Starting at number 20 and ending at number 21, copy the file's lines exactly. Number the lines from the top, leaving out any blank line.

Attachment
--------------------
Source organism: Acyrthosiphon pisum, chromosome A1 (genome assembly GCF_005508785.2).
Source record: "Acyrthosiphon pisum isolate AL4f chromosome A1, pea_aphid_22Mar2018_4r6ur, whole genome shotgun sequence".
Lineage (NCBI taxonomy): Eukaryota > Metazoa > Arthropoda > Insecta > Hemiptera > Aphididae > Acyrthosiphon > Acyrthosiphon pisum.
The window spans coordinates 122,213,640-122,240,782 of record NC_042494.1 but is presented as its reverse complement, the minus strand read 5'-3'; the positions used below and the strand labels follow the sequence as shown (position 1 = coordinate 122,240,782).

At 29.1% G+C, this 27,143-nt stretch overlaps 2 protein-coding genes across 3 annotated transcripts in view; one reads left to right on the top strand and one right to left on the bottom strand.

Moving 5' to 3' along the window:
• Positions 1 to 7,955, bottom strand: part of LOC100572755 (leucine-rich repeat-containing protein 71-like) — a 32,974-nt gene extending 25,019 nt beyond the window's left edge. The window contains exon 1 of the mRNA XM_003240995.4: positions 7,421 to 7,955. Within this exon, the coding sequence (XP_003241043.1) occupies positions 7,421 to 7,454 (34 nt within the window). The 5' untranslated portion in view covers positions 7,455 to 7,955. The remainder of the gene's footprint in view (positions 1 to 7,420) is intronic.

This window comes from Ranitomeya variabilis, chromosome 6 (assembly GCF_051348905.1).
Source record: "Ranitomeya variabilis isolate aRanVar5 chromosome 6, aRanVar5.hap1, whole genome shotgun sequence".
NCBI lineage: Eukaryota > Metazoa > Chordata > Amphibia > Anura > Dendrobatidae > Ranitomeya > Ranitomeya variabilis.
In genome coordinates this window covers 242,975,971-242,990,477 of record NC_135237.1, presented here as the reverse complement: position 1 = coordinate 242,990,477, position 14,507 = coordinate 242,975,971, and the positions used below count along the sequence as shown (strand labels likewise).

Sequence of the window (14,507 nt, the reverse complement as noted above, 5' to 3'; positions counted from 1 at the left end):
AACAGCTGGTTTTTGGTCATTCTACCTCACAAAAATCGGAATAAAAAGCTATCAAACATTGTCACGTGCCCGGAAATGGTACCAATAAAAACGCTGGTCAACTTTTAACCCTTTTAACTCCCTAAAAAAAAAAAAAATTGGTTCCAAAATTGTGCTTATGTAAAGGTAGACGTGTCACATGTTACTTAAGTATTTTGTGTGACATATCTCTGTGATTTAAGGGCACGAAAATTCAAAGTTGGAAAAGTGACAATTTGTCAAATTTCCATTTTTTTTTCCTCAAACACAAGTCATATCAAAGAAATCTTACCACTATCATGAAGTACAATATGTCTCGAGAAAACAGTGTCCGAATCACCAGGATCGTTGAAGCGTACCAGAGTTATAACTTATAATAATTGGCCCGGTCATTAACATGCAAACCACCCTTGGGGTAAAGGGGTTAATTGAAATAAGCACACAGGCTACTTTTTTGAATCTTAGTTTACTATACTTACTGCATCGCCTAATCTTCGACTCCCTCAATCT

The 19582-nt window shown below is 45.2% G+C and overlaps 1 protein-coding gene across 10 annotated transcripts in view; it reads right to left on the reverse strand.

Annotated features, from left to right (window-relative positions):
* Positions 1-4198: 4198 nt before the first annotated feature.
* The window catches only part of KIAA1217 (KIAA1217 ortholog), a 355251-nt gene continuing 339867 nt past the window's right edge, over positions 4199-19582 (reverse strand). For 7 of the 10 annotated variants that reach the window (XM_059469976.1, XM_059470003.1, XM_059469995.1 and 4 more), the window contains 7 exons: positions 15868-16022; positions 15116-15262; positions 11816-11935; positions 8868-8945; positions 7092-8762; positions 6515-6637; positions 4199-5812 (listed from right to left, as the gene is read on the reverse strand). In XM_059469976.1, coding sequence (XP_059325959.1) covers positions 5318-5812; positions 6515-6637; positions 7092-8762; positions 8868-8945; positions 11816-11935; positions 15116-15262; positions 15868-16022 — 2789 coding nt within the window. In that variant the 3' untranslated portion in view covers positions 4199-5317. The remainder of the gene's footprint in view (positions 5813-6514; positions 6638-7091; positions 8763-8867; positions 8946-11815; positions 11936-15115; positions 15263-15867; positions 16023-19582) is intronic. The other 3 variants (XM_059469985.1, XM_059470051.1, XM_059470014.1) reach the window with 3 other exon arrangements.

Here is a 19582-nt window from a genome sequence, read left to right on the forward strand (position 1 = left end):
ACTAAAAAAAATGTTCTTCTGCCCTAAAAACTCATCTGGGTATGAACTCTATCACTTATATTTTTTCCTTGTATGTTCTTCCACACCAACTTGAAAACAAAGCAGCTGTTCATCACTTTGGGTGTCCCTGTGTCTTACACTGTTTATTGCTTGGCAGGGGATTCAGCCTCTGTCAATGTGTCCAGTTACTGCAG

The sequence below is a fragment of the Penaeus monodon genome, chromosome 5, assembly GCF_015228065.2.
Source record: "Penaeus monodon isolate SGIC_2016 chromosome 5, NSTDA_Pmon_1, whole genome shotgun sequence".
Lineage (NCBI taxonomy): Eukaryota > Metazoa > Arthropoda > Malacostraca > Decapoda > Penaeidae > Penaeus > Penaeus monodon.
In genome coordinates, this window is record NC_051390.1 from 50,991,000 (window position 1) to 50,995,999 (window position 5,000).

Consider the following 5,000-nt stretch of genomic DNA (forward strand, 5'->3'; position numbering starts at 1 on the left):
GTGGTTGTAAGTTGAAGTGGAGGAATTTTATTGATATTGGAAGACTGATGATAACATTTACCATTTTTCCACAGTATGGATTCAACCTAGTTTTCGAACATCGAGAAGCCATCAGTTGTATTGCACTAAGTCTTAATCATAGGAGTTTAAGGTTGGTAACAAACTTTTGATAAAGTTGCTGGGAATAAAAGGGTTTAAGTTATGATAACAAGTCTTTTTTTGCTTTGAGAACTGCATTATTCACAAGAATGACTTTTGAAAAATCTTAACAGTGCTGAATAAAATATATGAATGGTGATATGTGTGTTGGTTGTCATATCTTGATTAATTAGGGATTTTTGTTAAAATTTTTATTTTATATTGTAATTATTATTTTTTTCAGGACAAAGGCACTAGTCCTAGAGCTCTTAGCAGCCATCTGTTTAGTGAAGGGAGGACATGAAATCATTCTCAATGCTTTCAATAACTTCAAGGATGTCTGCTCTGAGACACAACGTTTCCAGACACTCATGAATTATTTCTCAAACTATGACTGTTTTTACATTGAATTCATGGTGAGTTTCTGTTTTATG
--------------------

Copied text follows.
The sequence below is a fragment of the Penaeus monodon genome, chromosome 5, assembly GCF_015228065.2.
Source record: "Penaeus monodon isolate SGIC_2016 chromosome 5, NSTDA_Pmon_1, whole genome shotgun sequence".